I too concur with MoR. And Philly.
I have no problem whatsoever with anyone believing in a deistic god. However, the deistic god is categorically not what religion is about anywhere in America, or the world for that matter. Anywhere there is a church, temple, synagogue or mosque, you’re not talking about deism. Because deism requires no manifestation or imposition of belief. If god created the universe, and then walked away, never to be seen or heard from again (the essence of deism), for all intents and practical purposes, he’s not only not here, but requires no worship, no morality, no community, no nothing. In effect, no religion.
Deists are not trying to force their viewpoint on the rest of society, thereby creating the conflict Philly alludes to.
So deism is the not the opposite of atheism. On that continuum I metaphorically referred to, deism and atheism are fairly close together. Most religion, probably 80% of the world’s population is at the far right side of the “god exists” spectrum.
That’s twice today! A new age of miracles is indeed upon us! 😉
By the way, I really must thank you in all sincerity for not making any Patriots jokes. I’m sure the temptation was overwhelming. Resisting it was a truly (ahem) Christian thing to do. 😉
Agreed. Certain religious fundies of my acquaintance regard me as a godless heathen. I suppose it’s all a matter of perspective.
It is interesting to note that in the 18th century deists were treated much as atheists are treated today by the religious establishment. Ironically, if you go over to a site like “Rational Responders” the deists get slapped around almost as much as the fundies. I think this says more about “Rational Responders” than it does about deism.
Hmmmm. I see your point, I just wonder how accurate your math is, particularly when you use the phrase “far right”. My experience has been that the average man on the street (at least around here) received his religious “education” at Sunday school, while learning about things like evolution and big bang in a public high school, where religion is scrupulously avoided (at least in Massachusetts; I can’t speak for other parts of the country). Somehow our hypothetical man on has synthesized all these concepts into a consistent world view, while not getting overly worked up about any of them.
Of course, my view of this issue is probably a little skewed by the fact that I live in Massachusetts: not exactly a hotbed of religious fervor. I suppose if I lived in a part of the world where more people think they’re getting their marching orders directly from god I might feel differently.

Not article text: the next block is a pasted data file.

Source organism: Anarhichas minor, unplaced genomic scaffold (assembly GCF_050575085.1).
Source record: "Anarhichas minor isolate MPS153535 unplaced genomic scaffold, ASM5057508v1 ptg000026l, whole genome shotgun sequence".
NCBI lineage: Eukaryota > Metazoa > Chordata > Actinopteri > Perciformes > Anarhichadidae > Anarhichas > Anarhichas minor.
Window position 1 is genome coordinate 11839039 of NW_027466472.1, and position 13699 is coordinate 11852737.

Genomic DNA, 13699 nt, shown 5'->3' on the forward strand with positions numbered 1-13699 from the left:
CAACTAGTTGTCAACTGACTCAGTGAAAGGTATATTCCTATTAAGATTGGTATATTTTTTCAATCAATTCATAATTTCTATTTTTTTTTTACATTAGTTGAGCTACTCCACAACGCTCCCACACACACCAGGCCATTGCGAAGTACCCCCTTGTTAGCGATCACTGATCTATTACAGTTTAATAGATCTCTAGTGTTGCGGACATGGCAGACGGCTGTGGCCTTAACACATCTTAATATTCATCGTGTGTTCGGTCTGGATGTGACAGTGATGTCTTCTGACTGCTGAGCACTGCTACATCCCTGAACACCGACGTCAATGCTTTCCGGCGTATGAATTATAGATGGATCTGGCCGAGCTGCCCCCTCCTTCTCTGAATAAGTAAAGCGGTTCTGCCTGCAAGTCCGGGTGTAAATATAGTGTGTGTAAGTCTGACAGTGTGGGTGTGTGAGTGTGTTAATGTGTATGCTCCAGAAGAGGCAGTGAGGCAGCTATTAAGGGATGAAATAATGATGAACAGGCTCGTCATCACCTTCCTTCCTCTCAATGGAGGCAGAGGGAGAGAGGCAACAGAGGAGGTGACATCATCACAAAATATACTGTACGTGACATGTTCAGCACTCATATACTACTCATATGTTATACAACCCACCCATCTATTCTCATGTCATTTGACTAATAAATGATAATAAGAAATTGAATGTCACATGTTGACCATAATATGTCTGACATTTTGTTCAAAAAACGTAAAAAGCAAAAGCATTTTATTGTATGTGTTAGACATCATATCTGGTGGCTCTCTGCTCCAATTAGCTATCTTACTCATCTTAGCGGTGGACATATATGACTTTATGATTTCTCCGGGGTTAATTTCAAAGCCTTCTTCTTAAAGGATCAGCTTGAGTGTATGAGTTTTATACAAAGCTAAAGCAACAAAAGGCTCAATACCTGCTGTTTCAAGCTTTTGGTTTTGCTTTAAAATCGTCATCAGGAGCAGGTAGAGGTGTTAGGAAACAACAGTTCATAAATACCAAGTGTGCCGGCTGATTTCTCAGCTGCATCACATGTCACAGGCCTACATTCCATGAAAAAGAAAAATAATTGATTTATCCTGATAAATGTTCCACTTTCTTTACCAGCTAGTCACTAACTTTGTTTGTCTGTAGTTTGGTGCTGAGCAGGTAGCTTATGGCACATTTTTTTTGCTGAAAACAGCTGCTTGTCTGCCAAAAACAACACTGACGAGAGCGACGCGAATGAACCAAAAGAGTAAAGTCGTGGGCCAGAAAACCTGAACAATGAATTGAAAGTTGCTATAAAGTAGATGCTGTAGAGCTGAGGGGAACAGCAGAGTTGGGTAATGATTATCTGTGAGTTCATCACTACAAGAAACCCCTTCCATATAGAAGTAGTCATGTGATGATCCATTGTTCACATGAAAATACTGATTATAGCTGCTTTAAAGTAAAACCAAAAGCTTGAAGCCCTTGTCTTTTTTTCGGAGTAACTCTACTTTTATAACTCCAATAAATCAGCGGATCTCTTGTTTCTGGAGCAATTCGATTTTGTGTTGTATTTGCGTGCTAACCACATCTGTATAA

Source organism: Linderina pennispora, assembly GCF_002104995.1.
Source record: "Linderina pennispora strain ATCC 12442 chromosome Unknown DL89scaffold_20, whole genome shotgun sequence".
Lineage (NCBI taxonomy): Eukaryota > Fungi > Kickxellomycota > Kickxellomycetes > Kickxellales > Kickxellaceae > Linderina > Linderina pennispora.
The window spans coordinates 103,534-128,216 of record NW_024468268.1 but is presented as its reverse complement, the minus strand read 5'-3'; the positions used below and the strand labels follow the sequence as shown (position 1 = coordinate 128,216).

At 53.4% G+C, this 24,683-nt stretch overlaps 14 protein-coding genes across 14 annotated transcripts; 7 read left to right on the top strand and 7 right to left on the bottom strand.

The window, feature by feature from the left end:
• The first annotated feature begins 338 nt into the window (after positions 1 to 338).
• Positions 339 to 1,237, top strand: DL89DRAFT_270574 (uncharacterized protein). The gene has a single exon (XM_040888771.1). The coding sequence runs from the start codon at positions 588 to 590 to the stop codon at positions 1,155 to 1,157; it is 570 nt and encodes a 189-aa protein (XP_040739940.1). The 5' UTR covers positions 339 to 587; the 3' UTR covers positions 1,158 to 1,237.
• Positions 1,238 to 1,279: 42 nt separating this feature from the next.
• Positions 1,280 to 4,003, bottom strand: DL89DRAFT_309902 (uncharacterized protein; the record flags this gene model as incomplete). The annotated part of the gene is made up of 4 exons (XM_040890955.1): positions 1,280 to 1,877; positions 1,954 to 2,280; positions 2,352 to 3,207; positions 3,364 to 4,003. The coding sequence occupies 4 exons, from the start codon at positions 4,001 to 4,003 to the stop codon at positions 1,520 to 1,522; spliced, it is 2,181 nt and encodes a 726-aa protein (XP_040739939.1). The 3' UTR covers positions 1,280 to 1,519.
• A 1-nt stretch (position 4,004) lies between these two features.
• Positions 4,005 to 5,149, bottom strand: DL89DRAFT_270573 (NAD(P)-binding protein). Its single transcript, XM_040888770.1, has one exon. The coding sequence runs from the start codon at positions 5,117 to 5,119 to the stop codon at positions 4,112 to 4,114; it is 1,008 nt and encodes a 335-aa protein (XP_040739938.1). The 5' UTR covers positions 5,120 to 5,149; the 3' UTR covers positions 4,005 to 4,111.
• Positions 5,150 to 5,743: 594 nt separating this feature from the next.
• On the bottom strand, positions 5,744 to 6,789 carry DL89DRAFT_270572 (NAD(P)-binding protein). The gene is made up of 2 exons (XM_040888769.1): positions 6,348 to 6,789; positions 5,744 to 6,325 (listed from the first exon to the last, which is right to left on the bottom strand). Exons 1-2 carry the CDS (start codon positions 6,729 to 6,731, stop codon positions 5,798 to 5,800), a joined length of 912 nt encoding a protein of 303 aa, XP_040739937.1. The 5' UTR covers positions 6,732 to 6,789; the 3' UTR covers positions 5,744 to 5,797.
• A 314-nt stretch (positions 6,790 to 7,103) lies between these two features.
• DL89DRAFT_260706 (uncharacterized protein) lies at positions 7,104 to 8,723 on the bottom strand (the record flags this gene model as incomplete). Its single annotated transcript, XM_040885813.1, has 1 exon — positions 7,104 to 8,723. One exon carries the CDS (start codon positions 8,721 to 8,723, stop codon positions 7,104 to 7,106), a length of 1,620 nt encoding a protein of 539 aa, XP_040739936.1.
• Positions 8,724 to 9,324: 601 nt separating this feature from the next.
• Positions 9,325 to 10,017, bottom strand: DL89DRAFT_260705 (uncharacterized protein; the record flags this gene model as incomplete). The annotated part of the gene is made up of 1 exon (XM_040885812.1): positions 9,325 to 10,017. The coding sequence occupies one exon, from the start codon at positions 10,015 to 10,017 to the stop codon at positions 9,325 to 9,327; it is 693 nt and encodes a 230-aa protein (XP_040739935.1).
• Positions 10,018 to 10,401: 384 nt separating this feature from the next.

Bah! I screwed up the blockquote: “Most religion, probably 80% of the world’s population is at the far right side of the “god exists” spectrum.” Sorry again.
WordPress needs a little tweaking in this regards, methinks.
[EDIT: I fixed it. You had a “/blockquote” where you should have had a “blockquote”. SI]
Your Pats pissed me off. I hate the Giants more than I hate the idea of the Pats going 19-0. The few minutes a day Belichek sleeps, do you think he just has nightmares of Manings? LOL
Not half as much as they pissed me off, believe me.
Really? Now that’s interesting.
Nah. One thing about Belichick, he just moves on. He’s almost Vulcan in his lack of emotion. Next year will be interesting.
What really annoyed me is that I had this idea for a theist parody post, something along the lines of asking god for showing me a sign that he existed, and voila! the Sox win the World Series, and the Pats go undefeated. The punch line would come when an atheist would ask me, “what about New York fans? Weren’t they praying?”. And I would come back with, “God doesn’t give a shit about their prayers, only mine”. It would have been funny. Honest.
But then the dumb bastards had to go and lose. Another potentially brilliant post down the shitter. Oh, well. Perhaps this is final proof of the validity of Manichaeism. 😉
Nice to see I’m not the only insomniac around here.
Admittedly, it is hard to use percentages, to pigeonhole any one group, when by definition, a continuum is just that – a series of points on a line representing everyone. I used 80% as a rough guesstimate, trying to exclude atheist and Buddhists from the world’s population. And the far right I referred to is the line I drew in the post.
Belichek is no Vulcan and he does not just move on. Every game last season where they kept ran up the score and played the starters late he was reliving that failed drive against the Colts the year before over and over and over.
Philly people hate NY more than Boston. It’s a proximity thing I guess. Secretly, It’s envy and let’s face it, we don’t envy Boston. :)~